When Emmanuel Macron launched his successful bid for France’s presidency more than four years ago, one of his promises was to address the country’s fuel poverty and promote energy efficiency through improved home insulation.
But progress so far has been slow.
Macron’s promise was an acknowledgment that, despite the country’s commitment to the climate goals agreed in 2015 in Paris, France’s own record of reducing energy consumption by households is not particularly impressive.
At the center of the debate is what is called thermal sieves – literally ‘thermal sieves’, a term for dwellings that are classified in the two lowest categories of the country’s Energy Performance Certificate Scheme, with ratings of “F” and “G”.
This thermal sieves was estimated to be nearly 17 percent of the country’s house stock in 2018, according to France’s ecological transition ministry. A further 24 per cent were certified with the mediocre rating of “E” – about the same ratio as that in the three highest categories. Properties built before 1948 account for nearly 23 percent of French housing and nearly 70 percent of them have a rating of “E” or lower.
The problem is especially acute in cities like Paris, where many buildings from the Haussmann era of the mid-1800s are subject to protection on architectural grounds, but which tend to leak a lot of heat from doors and windows.
Insulation requirements for new buildings in the city only came into effect in 1974. But even then, planning rules prohibit the modification of exterior facades of protected buildings, which requires insulation to be installed exclusively in interiors.
Macron’s new policies are driven by a combination of climate protection goals and years of concern about energy poverty, which is seen as a key component of economic hardship across the country.
According to a 2019 report by France’s Energy Poverty Observatory, a government-sponsored advisory body, 15 per cent of residents reported suffering from colds for at least 24 hours during the winter of 2017. And 11.6 percent of the population – mostly among the poorest – said more than 8 percent of their income went to the home’s energy costs.
A report on France’s progress towards net zero carbon emissions, published by the International Energy Agency last week, praised government plans and funding commitments to encourage building restoration. The IEA has noted that much of the country’s efficiency gains over the past 20 years have come from stricter building codes, but refurbishment figures remain slow.
Since 2017, the Insulation at 1 euro‘scheme offered weaker households floor or cage insulation by commercial installers with costs reimbursed by the government.
However, the initiative has led to French households being bombarded by phone calls from businesses claiming to provide isolation under the one-euro scheme, many of them from scammers. The Ministry of Economy had to issue a warning to consumers to beware of fraud and cold calls by banning energy supply providers. The scheme, in its current form, ended at the beginning of July.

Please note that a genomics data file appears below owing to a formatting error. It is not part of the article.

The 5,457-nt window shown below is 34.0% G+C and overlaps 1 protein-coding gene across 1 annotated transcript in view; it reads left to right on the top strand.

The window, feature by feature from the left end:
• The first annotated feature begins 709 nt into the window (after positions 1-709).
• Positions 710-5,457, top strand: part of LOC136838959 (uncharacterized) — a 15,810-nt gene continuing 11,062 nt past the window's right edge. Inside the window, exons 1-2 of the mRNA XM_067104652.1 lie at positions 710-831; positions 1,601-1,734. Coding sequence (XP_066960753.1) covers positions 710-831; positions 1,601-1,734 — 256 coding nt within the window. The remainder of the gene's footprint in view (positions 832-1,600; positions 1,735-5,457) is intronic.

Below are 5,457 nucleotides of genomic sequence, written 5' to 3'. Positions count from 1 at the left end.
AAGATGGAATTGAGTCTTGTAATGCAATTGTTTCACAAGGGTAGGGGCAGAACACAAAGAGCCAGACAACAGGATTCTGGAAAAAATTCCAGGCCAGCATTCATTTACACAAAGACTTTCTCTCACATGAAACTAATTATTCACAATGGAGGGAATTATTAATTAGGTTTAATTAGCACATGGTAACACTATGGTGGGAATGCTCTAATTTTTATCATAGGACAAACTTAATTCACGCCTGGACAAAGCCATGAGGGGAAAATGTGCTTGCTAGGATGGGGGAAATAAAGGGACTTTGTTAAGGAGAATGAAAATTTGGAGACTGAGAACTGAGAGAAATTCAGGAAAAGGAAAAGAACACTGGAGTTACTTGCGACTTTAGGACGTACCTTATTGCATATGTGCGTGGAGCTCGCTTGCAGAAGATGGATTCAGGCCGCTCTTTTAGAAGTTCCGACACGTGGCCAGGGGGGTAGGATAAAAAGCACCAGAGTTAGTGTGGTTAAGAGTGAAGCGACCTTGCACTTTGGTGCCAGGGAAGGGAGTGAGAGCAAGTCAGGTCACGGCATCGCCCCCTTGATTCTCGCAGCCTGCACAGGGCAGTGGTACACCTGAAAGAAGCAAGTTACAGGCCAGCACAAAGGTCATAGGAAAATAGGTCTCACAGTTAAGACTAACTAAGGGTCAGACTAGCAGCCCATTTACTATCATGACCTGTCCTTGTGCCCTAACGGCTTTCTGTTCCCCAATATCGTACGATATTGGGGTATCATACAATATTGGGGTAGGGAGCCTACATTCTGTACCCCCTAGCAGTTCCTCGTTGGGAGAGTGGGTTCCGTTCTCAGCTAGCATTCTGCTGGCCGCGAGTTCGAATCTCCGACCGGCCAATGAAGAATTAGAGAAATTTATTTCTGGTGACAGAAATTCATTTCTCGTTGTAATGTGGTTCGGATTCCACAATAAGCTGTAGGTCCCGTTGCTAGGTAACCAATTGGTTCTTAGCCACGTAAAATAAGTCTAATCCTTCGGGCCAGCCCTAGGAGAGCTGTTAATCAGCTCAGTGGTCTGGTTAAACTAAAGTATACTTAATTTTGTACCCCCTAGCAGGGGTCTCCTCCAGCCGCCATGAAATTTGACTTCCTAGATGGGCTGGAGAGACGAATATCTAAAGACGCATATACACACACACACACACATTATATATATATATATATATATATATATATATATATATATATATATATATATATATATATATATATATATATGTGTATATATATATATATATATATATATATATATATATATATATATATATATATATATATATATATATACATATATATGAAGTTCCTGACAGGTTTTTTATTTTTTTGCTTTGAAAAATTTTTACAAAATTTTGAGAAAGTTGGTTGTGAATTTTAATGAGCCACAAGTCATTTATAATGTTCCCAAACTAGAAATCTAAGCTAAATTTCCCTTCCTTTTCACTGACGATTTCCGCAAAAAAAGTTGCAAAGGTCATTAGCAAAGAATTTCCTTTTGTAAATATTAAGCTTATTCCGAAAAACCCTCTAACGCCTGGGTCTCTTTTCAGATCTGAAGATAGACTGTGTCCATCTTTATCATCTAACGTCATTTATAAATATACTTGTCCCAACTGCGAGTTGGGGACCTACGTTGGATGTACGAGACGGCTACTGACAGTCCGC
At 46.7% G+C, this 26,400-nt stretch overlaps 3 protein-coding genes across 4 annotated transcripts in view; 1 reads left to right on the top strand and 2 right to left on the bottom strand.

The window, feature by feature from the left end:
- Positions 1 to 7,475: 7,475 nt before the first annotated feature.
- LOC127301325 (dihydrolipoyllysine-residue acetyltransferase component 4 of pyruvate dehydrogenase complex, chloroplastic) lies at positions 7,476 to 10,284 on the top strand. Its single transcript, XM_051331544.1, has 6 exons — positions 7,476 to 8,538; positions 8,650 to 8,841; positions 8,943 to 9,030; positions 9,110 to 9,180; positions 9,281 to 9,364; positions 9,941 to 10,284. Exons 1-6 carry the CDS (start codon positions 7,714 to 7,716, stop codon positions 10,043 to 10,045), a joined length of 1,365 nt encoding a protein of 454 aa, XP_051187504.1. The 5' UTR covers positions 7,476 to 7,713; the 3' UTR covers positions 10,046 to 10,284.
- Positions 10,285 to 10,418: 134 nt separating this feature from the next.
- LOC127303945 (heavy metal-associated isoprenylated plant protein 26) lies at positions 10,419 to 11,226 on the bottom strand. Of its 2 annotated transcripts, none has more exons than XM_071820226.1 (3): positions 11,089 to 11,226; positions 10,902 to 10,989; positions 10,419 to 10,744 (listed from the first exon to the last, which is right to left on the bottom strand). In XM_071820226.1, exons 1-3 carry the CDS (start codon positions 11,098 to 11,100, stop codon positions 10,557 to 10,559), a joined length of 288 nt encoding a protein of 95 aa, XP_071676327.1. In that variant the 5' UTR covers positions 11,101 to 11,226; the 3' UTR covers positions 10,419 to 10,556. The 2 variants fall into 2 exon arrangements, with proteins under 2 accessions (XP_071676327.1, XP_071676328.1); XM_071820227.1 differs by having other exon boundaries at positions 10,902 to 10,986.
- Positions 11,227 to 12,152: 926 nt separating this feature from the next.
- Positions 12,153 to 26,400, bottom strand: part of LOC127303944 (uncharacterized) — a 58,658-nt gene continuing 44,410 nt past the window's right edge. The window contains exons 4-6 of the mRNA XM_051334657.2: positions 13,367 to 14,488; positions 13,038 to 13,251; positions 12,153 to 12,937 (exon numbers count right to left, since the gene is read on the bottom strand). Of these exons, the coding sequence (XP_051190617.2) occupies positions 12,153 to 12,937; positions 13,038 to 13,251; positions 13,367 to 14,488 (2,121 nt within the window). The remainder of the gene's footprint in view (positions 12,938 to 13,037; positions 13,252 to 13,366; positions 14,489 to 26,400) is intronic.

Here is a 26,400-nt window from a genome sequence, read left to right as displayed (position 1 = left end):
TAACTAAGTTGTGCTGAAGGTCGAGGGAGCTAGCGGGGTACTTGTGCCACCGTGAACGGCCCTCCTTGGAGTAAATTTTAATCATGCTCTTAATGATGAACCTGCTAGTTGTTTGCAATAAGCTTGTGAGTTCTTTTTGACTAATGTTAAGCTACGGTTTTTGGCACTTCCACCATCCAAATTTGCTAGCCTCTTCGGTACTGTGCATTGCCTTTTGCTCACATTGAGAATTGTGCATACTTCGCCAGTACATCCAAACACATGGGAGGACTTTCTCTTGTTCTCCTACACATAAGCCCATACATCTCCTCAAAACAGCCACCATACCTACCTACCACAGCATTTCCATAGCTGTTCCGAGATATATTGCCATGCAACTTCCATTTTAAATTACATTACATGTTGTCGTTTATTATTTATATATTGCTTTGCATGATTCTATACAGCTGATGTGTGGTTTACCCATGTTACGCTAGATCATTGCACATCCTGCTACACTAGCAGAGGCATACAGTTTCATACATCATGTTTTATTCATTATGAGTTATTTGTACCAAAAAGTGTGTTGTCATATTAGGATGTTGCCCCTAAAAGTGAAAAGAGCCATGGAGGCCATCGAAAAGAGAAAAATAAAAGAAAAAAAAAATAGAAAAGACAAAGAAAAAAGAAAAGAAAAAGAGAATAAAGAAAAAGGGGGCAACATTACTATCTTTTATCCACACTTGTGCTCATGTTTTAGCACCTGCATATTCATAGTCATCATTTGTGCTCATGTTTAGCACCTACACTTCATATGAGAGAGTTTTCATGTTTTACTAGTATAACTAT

In addition to the official embarrassment, the government is required to offer free recertification to owners of up to 200,000 homes built before 1975 that received incorrect ratings, including 80,000 categorized as “F” or “G”.
Last year, Macron acknowledged that the government was reluctant to adopt stricter proposals to improve the housing stock. This included a direct ban on leasing properties in the lowest “F” and “G” energy efficiency categories. But the government feared it would penalize less affluent households and reduce the availability of rental properties.
Energy efficiency recommendations made by the Civil Climate Convention, introduced by the president in 2019, has been implemented in the government’s climate and resilience legislation, which received final approval in August this year. The law sets out a series of measures that are gradually designed to increase pressure on owners of thermal sieves.
From 2023, owners of houses classified as “G” will be prohibited from increasing the rental price of the property, unless they take corrective insulation work. If they do not, two years later, rent will be banned. This restriction will apply in 2028 to homes classified as “F”, and in 2034 to those with an “E” rating. Existing tenants will be able to require the landlord to install insulation to bring the property to the minimum acceptable standard.
From next year, when single-family homes classified as “F” and “G” are sold, the sellers should have an energy audit done that sets out the necessary improvements. This obligation will be extended to class “E” in 2025 and “D” in 2034.
All households will have access to government-guaranteed loans to finance some of the cost renovations, although independent estimates suggest that it will cost a minimum of € 50,000 to convert a “G” rated home to a “D” standard. to bring.
These measures are likely to lead to a reduction in the selling prices of affected properties, according to Fitch Ratings – although its analysts note that price changes are likely to be gradual as only about 3 per cent of France’s house stock is sold each year.
Nevertheless, there is already some evidence that owners are attempting to download energy sneak thermal sieves properties (those certified as “E”, “F” or “G”) before the legislation’s rental ban takes effect, according to SeLoger’s online marketplace for sale and lease.
It reported in November that bids for selling homes listed lowest for energy efficiency skyrocketed in 23 of 40 cities surveyed. In Paris, the list of inefficient properties rose by 72 percent in October compared to average volumes in the same month last year. In Rennes, listings rose by 74 per cent and in Nantes by 70 per cent.